I’ve lived with Wolflight quite a while now. Played it a lot. No surprises that it became Steve Hackett’s eighth top 40 album; the guitarist’s fans have revelled watching him re-evoke his Genesis music live in recent years, but it has also whet their appetite for new material and this album has proved the creative well has not run dry. How Hackett found time to compose between all this touring is anyone’s guess, but he did so over a two year period. The fact that he had been exercising his fingers each night on stage has also ensured his qualities as an actual guitarist remain unquestionably world class.
With many of his long-term live band featured on the record, and keyboard player Roger King involved in the co-writing of a number of songs you know the standard of musicality to expect. The album itself is an incredibly eclectic mix. Just as you settle in for some exemplary classic progressive rock there’s a snippet of something you might have heard in a Turkish bar during your last summer holiday or a shot of Little Walter style blues harmonica and some teasing fretwork in between that casts a Mordor-sized shadow over every 90s guitar shredder who ever pranced about on a US arena, and it all starts with a wolf howling!
Hackett’s intention was to wander between parallel universes, exploring contemporary and ancient cultures within the framework of his music on this album. A tad pretentious, but then what is progressive rock without such lofty meta-compositional ideals. Actually, some of it has the potential to accommodate as theme tune for a variation of some tweenie-fantasy like Twilight with its lightness of touch and is less enchanting for me, whereas other sections could just as much oblige for the latest Scandinavian TV crime saga being screened to good effect. There’s something of both in the opening instrumental overture of ‘Out Of The Body’ a broad sweeping Cossack dance of a melody guitar line that evokes the frenzy of a chase scene interspersed by questioning time changes that add well-mannered drama and suspense before segueing into ‘Wolflight’, a predominantly acoustic number in a Julian Bream manner early in the piece, while keyboards undulate and Hackett’s multi-tracked voice narrates. Thematically it extends the musical considerations of the first number, the composer himself having stated: “Introducing the song are the exotic strains of the tar, which gives a sense of the wilderness stretching thousands of miles from Mongolia to the Carpathians, and also of the ancient nomadic horsemen that travelled across those wastes. These people could be terrifying.” To be truthful, there are lesser moments where you could compare this to Sky adapting Prokofiev’s ‘Peter and The Wolf’ but within the latter instrumental section the keyboards do indeed stir ominously while Hackett’s electric guitars soar and resonate with a rich deepness.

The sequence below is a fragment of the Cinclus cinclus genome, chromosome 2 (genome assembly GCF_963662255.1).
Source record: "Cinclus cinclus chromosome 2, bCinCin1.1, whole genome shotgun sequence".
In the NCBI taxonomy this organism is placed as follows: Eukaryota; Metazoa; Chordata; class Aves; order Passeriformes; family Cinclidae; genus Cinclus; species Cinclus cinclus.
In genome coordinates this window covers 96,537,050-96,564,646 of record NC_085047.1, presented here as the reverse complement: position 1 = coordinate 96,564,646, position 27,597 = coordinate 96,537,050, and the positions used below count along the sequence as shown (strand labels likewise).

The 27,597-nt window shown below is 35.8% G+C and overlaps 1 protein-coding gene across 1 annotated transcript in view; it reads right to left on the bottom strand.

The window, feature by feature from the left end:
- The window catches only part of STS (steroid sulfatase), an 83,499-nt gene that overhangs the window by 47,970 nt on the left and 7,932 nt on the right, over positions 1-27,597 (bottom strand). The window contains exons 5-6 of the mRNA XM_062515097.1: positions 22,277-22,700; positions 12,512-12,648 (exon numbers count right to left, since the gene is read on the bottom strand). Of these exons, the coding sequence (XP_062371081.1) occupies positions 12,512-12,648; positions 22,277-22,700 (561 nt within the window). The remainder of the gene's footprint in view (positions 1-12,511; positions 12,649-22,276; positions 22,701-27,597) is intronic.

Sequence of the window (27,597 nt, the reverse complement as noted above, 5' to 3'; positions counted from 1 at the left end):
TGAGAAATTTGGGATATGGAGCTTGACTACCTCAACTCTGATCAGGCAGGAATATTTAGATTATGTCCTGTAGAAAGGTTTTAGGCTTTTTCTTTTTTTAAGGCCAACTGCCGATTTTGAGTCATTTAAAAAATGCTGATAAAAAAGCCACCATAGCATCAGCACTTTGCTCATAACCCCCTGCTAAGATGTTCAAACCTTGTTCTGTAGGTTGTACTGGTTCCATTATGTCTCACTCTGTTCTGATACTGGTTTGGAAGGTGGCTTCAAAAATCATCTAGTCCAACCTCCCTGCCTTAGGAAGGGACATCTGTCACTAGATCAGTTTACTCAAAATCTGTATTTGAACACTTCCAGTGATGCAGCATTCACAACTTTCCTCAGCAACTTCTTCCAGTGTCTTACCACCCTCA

“There’s a lot of dark stuff often hidden behind a benign and often glamorous exterior,” Hackett has said of ‘Love Song To A Vampire’ where Slavic orchestration continues between lyrics primarily set over an acoustic classical guitar and delicate piano. This moves through various melodies and time changes, not least a memorable chord run that evokes King Crimson’s ‘In The Wake of Poseidon’, and in a strangely euphoric upbeat manner despite it being a song about abusive relationships. Between some wild and furious guitar solos are felt resounding deep Rickenbacker notes providing a tempered counter melody, and being one of the final studio recordings Yes co-creator and bass pioneer Chris Squire made, having so recently passed away. It is from this point that the more epic songs begin to make their mark, and demand listening attention.
We move mountain ranges and time next as a cabaret waltz set in World War II Berlin gives way to a fairground Wurlitzer organ for ‘The Wheel’s Turning’. Either violins, or keyboards creating such sounds, issue forth over a bopping little ditty of melodic pop construction with minor dips into more sinister moments until around the two minutes thirty mark it becomes some grand movie theme from the golden age of Hollywood with a melodic guitar solo flowing over it before it begins to bounce forward stylistically through the years like some Gene Kelly musical dance routine for the demented with prog rock touches and sonic wah-wahing on guitar. Then, out of nowhere – a harmonica solo comes in awaiting Hackett’s return on guitar in electric solo mode where he offers another master class on what the instrument is capable of, the orchestration/keyboard themes returning in reprise plus that many other bits and bobs, sound bites and strange instrumentations that it all demands repeated listening in a vain attempt to soak it all in.